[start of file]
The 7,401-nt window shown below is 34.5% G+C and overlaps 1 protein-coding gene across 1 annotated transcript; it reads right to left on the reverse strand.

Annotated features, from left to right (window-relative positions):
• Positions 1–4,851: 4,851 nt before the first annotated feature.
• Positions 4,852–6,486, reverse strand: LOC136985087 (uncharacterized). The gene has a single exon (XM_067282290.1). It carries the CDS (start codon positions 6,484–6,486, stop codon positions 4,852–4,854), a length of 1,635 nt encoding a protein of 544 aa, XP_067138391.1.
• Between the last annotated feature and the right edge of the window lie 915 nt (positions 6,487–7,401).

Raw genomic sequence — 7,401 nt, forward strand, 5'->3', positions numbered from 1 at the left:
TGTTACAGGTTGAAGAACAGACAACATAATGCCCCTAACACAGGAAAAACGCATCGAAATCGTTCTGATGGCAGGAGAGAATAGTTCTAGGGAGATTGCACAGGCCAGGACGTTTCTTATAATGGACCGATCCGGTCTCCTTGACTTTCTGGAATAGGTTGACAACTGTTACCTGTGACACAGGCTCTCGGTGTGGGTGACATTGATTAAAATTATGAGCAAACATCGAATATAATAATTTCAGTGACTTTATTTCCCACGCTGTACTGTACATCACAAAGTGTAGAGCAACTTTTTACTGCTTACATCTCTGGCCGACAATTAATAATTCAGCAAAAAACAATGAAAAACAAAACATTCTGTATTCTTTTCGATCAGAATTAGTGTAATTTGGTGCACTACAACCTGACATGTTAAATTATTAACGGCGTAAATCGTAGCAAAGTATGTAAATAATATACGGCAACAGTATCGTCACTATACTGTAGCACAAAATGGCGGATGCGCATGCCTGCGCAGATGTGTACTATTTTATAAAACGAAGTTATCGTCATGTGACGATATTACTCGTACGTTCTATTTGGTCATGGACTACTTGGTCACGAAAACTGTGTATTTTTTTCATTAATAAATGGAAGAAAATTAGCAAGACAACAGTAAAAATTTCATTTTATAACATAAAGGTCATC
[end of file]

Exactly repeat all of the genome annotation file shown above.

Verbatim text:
The 7,401-nt window shown below is 34.5% G+C and overlaps 1 protein-coding gene across 1 annotated transcript; it reads right to left on the reverse strand.

Annotated features, from left to right (window-relative positions):
• Positions 1–4,851: 4,851 nt before the first annotated feature.
• Positions 4,852–6,486, reverse strand: LOC136985087 (uncharacterized). The gene has a single exon (XM_067282290.1). It carries the CDS (start codon positions 6,484–6,486, stop codon positions 4,852–4,854), a length of 1,635 nt encoding a protein of 544 aa, XP_067138391.1.
• Between the last annotated feature and the right edge of the window lie 915 nt (positions 6,487–7,401).

Raw genomic sequence — 7,401 nt, forward strand, 5'->3', positions numbered from 1 at the left:
TGTTACAGGTTGAAGAACAGACAACATAATGCCCCTAACACAGGAAAAACGCATCGAAATCGTTCTGATGGCAGGAGAGAATAGTTCTAGGGAGATTGCACAGGCCAGGACGTTTCTTATAATGGACCGATCCGGTCTCCTTGACTTTCTGGAATAGGTTGACAACTGTTACCTGTGACACAGGCTCTCGGTGTGGGTGACATTGATTAAAATTATGAGCAAACATCGAATATAATAATTTCAGTGACTTTATTTCCCACGCTGTACTGTACATCACAAAGTGTAGAGCAACTTTTTACTGCTTACATCTCTGGCCGACAATTAATAATTCAGCAAAAAACAATGAAAAACAAAACATTCTGTATTCTTTTCGATCAGAATTAGTGTAATTTGGTGCACTACAACCTGACATGTTAAATTATTAACGGCGTAAATCGTAGCAAAGTATGTAAATAATATACGGCAACAGTATCGTCACTATACTGTAGCACAAAATGGCGGATGCGCATGCCTGCGCAGATGTGTACTATTTTATAAAACGAAGTTATCGTCATGTGACGATATTACTCGTACGTTCTATTTGGTCATGGACTACTTGGTCACGAAAACTGTGTATTTTTTTCATTAATAAATGGAAGAAAATTAGCAAGACAACAGTAAAAATTTCATTTTATAACATAAAGGTCATC